Archive for the ‘Rotary International’ Category
Below is a post by Lawrence Central President Bob Swan:
This past Saturday I was honored to attend the Rotary Foundation Banquet in Overland Park and to meet one of PolioPlus’s most inspiring leaders, Ann Lee Hussey. Her after dinner presentation both informed and motivated the several hundred in attendance at the Rotary District 5710 event.
Ms. Hussey related that there were 1,000 cases of new polio cases per day when Rotary International began its noble campaign in 1985. She shared the pain and helplessness caused by the disease through sharing her own experiences as a child who contacted the dread disease in Maine in 1955 at the age of 17 months. Ann Lee was initially paralyzed from the waist on down, and the next eight years had many surgeries and endless physical therapy, three times a week. She faced the taunting of childhood peers—a “cripple” she was called back then as she struggled to cover up and hide the braces on her legs.
Through a lifelong commitment to her health and rehabilitation, Ann Lee Hussey became a productive member of society—but her greatest contribution lay ahead. In India and other lands, seeing children crawling on all fours, she experienced her “Rotary moment” when she saw a small polio victim struggling just as she had, with great fortitude and courage—but with far less support than Ann Lee had been fortunate to receive in the United States sixty five decades earlier. She decided to dedicate her life to polio’s eradication—and has now done more than 20 NIDs—National Immunization Day trips around the globe.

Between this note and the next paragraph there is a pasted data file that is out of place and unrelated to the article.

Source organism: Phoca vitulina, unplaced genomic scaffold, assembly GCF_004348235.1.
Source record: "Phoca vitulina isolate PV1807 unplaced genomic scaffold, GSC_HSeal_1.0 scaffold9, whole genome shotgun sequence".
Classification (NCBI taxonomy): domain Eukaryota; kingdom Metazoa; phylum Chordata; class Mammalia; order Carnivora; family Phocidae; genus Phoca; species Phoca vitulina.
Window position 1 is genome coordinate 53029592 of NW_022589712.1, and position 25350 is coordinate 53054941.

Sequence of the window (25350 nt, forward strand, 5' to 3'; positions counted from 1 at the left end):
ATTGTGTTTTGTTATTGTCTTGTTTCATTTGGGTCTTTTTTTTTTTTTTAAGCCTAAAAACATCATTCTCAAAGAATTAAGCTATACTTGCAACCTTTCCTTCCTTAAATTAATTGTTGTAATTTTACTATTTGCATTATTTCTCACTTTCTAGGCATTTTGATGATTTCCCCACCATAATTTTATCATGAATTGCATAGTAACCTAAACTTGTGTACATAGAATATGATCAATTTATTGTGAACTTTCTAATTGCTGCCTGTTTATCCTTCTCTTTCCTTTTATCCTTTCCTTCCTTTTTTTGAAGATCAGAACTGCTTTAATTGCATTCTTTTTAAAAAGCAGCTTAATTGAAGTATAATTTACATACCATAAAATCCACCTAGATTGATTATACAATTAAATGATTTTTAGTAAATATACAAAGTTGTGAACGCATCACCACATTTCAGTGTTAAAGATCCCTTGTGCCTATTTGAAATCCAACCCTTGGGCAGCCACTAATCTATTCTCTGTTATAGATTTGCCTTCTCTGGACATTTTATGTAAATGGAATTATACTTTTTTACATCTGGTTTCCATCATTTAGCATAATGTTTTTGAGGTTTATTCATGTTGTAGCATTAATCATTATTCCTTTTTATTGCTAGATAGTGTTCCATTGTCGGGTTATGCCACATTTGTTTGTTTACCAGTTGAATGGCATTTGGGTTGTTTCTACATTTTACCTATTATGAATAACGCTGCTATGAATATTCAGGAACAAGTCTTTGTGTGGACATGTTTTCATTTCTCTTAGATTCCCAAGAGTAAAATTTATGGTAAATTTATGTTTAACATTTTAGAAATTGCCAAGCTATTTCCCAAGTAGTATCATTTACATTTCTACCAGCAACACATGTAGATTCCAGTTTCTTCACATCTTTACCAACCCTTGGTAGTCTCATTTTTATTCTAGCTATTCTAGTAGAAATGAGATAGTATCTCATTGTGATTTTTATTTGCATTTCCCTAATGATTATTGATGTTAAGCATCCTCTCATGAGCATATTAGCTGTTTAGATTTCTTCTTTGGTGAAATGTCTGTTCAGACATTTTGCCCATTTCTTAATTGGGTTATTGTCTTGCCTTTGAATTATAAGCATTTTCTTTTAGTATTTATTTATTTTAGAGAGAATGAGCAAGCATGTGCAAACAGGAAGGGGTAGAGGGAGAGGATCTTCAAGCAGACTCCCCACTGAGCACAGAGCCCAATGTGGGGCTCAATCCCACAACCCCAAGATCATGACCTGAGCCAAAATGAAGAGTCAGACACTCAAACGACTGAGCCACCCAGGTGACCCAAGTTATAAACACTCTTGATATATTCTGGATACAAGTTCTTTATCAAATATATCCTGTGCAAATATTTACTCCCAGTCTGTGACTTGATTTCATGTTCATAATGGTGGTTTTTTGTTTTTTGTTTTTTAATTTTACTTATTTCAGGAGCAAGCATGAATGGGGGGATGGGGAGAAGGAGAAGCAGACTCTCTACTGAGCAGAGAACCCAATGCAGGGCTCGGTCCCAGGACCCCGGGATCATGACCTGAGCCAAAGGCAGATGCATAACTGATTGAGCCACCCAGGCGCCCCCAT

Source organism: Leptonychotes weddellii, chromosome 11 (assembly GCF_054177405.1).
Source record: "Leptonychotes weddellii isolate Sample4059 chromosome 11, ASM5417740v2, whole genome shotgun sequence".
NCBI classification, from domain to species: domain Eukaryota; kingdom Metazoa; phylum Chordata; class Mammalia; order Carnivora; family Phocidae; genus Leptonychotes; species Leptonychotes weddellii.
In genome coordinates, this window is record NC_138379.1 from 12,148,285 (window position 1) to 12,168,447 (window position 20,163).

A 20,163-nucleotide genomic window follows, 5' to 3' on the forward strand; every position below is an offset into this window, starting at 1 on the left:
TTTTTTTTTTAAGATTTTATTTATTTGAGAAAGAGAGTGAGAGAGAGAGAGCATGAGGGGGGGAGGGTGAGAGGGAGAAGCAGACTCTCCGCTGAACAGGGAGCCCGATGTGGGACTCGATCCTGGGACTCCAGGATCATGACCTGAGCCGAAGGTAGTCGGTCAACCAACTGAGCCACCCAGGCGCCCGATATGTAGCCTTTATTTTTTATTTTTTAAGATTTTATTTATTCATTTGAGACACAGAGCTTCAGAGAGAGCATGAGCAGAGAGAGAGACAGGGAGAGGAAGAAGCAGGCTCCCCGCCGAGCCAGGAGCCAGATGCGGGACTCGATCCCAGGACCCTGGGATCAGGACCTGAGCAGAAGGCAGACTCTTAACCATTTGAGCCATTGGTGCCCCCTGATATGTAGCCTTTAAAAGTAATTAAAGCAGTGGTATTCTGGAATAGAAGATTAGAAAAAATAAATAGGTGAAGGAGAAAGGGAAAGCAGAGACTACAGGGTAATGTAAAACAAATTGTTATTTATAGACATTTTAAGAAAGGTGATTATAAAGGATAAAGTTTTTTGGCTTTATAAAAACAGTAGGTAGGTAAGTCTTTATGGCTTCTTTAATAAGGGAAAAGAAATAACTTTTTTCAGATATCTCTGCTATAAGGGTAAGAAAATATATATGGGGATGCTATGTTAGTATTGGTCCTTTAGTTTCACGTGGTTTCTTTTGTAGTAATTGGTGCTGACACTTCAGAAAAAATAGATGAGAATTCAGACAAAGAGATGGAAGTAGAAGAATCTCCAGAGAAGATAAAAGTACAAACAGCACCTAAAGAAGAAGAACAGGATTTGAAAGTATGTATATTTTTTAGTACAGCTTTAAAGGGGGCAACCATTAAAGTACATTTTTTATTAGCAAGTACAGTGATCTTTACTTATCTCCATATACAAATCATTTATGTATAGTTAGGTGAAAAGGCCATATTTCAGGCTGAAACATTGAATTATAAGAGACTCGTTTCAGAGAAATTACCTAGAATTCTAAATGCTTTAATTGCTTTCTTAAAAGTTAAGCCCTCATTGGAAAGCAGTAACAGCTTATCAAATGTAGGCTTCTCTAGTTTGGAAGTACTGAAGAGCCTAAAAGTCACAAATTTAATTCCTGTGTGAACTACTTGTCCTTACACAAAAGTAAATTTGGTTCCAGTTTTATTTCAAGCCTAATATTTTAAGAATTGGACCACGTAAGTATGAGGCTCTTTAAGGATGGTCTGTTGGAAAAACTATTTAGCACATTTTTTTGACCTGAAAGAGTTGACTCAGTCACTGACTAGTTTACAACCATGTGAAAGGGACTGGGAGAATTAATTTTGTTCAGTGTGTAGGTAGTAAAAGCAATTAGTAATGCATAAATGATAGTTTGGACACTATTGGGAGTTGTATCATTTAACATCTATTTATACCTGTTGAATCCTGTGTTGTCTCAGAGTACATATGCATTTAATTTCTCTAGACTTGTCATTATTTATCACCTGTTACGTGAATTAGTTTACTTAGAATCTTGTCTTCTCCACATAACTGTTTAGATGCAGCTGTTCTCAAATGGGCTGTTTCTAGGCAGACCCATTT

Rotary International’s commitment and leadership inspired a worldwide campaign to eradicate polio once and for all. The CDC, World Health Organization, UNICEF and Rotary International are now full partners in the crucial home stretch of eradicating polio and are now seeing the lowest number of new polio cases in recorded history. With only several dozen new cases per year, just three countries remain that have experienced new cases of polio the past twelve months. But these are very difficult countries, with war and extreme poverty and terrorism—Nigeria, Afghanistan and Pakistan. One health worker, Mohammed Ishag, was shot and killed while immunizing children. Rotarians are on the ground in these countries doing NIDs—and in Nigeria alone there have been numerous terrorist acts during the past month. A number of other countries are still at risk—but funding is lacking to deal with these nations. So time is of the essence in this noble endeavor and our financial support is needed now more than ever.